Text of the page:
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Need for more wean-to-harvest biosecurity research

Article-Need for more wean-to-harvest biosecurity research

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Swine industry has traditionally focused on breeding herds, boar studs and live haul transportation for much of the biosecurity work.

The Swine Health Information Center is soliciting a second round of proposals for its Wean-to-Harvest Biosecurity Program with funding from the center, the Foundation for Food & Agriculture Research, and Pork Checkoff. The program proactively enhances wean-to-harvest biosecurity to help control the next emerging disease in the U.S. pork industry and improve U.S. swine herd health. 

"As a veterinarian, I am constantly tasked with, asked about, and challenged on biosecurity processes or protocols – what is the 'right' way, what is the value or ROI, what is the science behind this, does this even work?" commented Jeremy Pittman, DVM, senior director of U.S. veterinary services for Smithfield Foods and SHIC board member. "While there has been a lot of good scientific biosecurity work reported, we need more to answer these and other questions more confidently and to get better as an industry." 

The first round of research proposals was funded in February 2023. This second round of research will investigate cost-effective and innovative technologies, protocols or ideas to develop solutions for biosecurity gaps that were not adequately addressed in the first round of projects. Approximately $1.3 million is available for this second round of research. 

"The swine industry has traditionally focused on breeding herds, boar studs and live haul transportation for much of the biosecurity work. But recently, grow-out sites and market haul transportation have started to get more attention in response to both domestic and foreign animal disease prevention and mitigation," Pittman remarked. "This type of focused research will help the industry continue to get better and for biosecurity practices to be more effective and efficient."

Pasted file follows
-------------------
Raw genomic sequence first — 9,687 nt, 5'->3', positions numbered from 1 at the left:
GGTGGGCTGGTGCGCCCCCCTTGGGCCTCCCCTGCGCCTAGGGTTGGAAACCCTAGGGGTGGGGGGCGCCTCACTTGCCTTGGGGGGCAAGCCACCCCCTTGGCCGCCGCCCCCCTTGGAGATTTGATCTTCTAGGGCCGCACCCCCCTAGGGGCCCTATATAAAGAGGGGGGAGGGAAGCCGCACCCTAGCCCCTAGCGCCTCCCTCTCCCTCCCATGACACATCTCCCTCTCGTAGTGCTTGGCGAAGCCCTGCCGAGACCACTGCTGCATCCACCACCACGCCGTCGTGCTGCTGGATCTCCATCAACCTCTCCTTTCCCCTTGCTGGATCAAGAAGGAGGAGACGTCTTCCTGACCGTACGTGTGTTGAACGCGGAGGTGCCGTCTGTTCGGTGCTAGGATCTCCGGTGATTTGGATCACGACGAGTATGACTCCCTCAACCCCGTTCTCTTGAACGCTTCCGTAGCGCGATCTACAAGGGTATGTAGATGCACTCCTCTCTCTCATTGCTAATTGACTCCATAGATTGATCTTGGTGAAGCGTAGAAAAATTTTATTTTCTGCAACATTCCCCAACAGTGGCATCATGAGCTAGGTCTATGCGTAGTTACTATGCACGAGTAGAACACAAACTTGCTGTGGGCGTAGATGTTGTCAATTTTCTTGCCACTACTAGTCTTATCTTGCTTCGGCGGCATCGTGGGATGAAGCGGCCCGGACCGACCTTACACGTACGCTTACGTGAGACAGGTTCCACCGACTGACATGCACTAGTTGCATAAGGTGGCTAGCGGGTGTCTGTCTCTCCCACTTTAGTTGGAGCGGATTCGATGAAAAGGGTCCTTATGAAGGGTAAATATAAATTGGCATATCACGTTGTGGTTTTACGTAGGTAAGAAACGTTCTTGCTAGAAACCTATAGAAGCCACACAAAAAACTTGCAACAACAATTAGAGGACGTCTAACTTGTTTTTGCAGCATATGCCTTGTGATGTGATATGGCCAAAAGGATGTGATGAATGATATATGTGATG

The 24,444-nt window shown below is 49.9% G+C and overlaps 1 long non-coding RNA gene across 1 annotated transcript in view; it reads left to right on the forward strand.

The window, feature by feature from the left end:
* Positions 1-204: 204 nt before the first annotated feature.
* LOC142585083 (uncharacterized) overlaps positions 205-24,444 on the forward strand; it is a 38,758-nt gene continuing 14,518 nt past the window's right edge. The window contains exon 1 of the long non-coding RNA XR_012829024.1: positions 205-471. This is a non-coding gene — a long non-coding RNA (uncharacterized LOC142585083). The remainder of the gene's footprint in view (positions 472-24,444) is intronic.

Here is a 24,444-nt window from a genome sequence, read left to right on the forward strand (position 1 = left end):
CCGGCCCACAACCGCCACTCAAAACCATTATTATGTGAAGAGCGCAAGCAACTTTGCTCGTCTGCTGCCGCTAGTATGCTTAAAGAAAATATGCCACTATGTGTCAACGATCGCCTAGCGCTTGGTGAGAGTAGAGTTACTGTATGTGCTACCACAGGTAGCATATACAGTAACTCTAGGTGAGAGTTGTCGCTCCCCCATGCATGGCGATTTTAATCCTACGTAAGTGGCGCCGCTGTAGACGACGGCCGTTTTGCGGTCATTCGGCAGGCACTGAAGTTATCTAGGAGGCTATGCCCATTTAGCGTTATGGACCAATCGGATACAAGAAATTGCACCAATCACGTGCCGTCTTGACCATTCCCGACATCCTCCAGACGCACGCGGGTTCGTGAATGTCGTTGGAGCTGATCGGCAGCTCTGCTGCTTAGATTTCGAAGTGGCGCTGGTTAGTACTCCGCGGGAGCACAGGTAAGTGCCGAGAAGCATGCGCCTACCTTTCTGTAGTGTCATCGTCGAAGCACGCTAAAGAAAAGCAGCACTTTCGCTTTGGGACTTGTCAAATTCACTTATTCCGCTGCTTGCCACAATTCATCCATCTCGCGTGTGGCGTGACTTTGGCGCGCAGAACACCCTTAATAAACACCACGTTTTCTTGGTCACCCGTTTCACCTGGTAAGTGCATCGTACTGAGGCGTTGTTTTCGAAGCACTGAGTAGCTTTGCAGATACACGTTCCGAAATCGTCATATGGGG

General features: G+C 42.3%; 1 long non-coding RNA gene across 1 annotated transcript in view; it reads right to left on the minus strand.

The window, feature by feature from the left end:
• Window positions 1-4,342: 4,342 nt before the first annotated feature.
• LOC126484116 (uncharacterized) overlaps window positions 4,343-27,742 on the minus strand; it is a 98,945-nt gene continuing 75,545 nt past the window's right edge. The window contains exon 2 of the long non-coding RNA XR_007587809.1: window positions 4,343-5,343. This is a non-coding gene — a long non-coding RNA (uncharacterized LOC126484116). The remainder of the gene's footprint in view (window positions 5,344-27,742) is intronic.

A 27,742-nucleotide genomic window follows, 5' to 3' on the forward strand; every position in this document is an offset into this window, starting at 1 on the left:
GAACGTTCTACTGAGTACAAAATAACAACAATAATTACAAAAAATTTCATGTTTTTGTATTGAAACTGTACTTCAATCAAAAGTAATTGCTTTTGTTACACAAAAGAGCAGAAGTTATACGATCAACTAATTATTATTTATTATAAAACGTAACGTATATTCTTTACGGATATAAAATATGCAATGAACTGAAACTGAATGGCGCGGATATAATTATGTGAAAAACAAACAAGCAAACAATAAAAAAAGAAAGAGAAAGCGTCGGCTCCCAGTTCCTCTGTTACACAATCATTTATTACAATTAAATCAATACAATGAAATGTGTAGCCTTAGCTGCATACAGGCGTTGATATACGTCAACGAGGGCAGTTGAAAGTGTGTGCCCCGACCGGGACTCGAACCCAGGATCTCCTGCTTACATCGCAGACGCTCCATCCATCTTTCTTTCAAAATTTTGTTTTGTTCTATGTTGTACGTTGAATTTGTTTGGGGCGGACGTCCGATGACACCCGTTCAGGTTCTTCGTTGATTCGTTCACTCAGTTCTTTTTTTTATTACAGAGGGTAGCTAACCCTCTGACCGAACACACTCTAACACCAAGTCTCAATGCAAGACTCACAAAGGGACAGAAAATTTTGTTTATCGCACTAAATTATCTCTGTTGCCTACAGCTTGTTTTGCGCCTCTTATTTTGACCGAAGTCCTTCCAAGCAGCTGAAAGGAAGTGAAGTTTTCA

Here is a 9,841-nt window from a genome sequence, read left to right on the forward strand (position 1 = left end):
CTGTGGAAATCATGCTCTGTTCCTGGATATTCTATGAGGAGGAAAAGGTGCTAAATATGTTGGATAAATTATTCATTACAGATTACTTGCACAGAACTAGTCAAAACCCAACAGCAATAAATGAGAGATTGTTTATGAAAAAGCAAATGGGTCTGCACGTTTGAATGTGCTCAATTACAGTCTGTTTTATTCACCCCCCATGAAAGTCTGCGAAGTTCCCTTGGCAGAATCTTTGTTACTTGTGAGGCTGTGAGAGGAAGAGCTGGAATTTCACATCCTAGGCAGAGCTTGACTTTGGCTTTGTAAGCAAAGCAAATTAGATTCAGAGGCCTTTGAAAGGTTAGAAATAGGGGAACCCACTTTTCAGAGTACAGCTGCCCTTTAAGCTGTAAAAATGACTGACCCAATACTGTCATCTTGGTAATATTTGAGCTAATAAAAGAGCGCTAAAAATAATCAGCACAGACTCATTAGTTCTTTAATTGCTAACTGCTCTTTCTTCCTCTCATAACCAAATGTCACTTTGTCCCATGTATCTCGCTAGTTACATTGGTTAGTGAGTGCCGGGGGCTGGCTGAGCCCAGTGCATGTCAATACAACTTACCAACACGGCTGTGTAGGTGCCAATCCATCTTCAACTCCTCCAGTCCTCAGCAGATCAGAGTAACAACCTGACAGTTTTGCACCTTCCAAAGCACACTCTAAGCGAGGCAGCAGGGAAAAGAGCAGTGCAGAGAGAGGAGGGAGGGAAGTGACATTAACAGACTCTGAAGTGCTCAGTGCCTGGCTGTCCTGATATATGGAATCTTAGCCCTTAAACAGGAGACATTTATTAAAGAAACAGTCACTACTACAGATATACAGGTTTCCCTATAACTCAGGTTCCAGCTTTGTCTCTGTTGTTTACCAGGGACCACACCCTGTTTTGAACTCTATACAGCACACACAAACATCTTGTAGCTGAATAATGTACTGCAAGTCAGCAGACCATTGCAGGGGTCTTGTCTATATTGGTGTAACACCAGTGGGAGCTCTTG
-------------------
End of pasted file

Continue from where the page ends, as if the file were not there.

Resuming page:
The updated research priorities in the second round of solicitation continue to focus on site and transportation biosecurity. They cover five targeted areas:

  1. Personnel biocontainment and bioexclusion
  2. Mortality management
  3. Truck wash efficiency
  4. Alternatives to fixed truck wash
  5. Packing plant biocontainment

"We are seeking novel tools in any of the five areas to help result in comprehensive biosecurity enhancement," remarked SHIC Executive Director Paul Sundberg. 

The call for proposals encourages collaborative projects including pork industry, allied industry and/or academic public/private partnerships, demonstrating the most urgency and timeliness of completion, and showing high value to pork producers with efficient use of funds. Proposals are due by 5 p.m. CDT, April 28. SHIC, FFAR and Pork Checkoff anticipate release of all research project results as they are made available. 

The Wean-to-Harvest Biosecurity Program aligns with SHIC's mission to analyze swine health data and support targeted research to benefit the U.S. pork industry. SHIC-funded Swine Disease Monitoring Reports' aggregate data show breeding herd breaks of porcine reproductive and respiratory syndrome virus and porcine epidemic diarrhea virus tend to follow breaks in wean-to-harvest sites. A SHIC-funded project detailed how PRRS and PED negative pigs placed on wean-to-harvest sites become infected after placement. SHIC's Rapid Response Program investigation of the Actinobacillus pleuropneumoniae outbreak in the Midwest exposed deficiencies of wean-to-harvest biosecurity that contributed to disease spread. 

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